Black Paradox follows four characters who meet on a group suicide website. We join them as they are meeting in person for the first time, in preparation for performing their suicide together. After their failed attempt, one of them starts regurgitating large shiny balls that he says are from a “Dazzling world”. Yer I know - stay with me.
As the story progresses, we discover that this Dazzling World is in fact the spirit world. The shiny balls that they are able to acquire from this spirit world become very sort after in the real world. They end up calling this material ‘Paradonite’. Paradonite has huge amounts of stored energy within, as some find to their horror.
As each of them learns their own access points into the spirit world, a doctor tries to capitalise on it. He helps them to fulfil their odd destinies as a way to help the future of the human race. Within his mansion, he sets up an underground lab where these events are studied and ultimately normalised.
Black Paradox is a good introduction to the body horror artwork that Junji Ito is famous for creating. It’s a bit milder than a lot of his stories, but there are still some things in here to keep the most ravenous of Ito fans placated.
Each of the four main characters accesses the spirit world through the manipulation of a particular body part. Piitan’s Pylorus, the body part that normally connects the stomach to the small intestine, connects him to the spirit world. The other characters later discover that they too can access that world, but in even more stranger ways.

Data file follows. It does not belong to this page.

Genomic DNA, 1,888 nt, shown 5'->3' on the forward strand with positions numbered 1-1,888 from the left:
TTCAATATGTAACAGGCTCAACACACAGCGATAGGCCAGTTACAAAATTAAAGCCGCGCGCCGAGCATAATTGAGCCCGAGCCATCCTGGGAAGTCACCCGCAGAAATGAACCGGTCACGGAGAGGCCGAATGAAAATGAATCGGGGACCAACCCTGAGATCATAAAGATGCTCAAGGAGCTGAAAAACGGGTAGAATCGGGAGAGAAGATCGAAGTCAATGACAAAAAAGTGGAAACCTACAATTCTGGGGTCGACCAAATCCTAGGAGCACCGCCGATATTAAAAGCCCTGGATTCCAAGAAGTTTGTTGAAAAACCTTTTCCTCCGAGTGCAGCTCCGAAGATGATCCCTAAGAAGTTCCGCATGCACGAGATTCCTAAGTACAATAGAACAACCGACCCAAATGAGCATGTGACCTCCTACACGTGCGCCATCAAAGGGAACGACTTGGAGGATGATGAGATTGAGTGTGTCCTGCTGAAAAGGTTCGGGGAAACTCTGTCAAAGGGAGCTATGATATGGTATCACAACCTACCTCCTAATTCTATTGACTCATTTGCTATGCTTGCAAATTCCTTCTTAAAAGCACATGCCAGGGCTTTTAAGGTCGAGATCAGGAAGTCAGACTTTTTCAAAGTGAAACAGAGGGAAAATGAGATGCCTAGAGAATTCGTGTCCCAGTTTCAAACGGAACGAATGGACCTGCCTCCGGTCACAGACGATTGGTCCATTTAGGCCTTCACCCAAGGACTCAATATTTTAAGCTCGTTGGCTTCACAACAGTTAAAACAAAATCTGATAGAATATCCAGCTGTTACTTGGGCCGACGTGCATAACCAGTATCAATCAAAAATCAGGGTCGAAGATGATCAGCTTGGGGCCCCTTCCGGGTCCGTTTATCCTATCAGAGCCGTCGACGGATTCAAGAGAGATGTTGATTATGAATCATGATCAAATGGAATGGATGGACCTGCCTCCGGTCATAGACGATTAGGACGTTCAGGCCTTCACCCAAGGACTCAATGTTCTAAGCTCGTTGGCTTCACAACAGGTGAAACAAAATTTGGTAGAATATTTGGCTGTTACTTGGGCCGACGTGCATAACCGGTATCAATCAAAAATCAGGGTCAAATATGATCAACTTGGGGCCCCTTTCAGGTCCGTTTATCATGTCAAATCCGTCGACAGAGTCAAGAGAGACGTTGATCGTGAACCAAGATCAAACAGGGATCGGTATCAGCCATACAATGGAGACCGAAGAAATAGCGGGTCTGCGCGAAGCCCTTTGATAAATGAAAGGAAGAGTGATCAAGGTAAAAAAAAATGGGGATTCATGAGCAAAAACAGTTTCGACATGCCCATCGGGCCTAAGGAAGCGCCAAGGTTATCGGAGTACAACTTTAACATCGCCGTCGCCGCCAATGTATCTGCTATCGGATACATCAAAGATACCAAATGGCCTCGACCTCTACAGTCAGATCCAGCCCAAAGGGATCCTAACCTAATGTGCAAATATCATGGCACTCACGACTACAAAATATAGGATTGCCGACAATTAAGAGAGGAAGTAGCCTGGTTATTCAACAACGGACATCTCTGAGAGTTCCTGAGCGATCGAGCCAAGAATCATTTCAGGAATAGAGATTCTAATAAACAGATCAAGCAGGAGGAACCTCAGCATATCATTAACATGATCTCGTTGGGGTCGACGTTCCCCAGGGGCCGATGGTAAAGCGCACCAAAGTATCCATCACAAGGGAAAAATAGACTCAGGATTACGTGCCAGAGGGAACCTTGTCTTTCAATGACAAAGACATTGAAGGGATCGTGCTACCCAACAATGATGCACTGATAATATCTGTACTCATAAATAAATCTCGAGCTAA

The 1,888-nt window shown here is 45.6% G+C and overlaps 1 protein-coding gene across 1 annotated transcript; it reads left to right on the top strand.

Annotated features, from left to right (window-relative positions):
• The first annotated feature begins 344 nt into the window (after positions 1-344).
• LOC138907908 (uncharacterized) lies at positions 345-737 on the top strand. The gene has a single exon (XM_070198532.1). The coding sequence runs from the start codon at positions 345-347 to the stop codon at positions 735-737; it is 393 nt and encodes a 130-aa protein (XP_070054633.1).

One person’s face is their gateway and must have it removed before it destroys her. Another has a small tumour in their brain which must be removed. While a third accesses it through their own shadow. If I only say one thing about Junji Ito, it’s that he has an imagination like no other.
Interesting in Black Paradox is its looks into the darker sides of human nature. The side that will try to advance through the pain of others. Once the first of the four starts uncontrollably regurgitating the Paradonite, one of them immediately wants to use its high value for their own financial gain. Then later, once the doctor has them all under his roof, he uses them simply as a means to get hold of more of the material “For humanity’s sake”.
However, after seeing a vision of the world’s future, one of them learns how the continued mining for Paradonite is actually detrimental to the future of humanity - real people, specifically. But with the planet’s growing reliance on the material for its energy, the doctor keeps them on the path that may ultimately lead to destruction.
I couldn’t help but find parallels between our own world and the future Paradonite-dependant world of Black Paradox. The way in which the materials are used for the apparent greater good, but at the expense of many real people in the process of acquiring it. Whether such parallels were intended by Junji Ito I don’t know, but anything that sheds light on such things is a good thing in my mind. I wont spoil the story by saying just how they are affected, but affected they are.
Black Paradox was a very enjoyable read for me. Although not specifically a horror manga story, it does have many elements and drawing styles that veer on that side of the road. It felt to me to be like an origin story for this group of four, who ultimately refer to themselves collectively as Black Paradox. I’d even go so far as to say that this was Junji Ito’s ‘Fantastic Four’.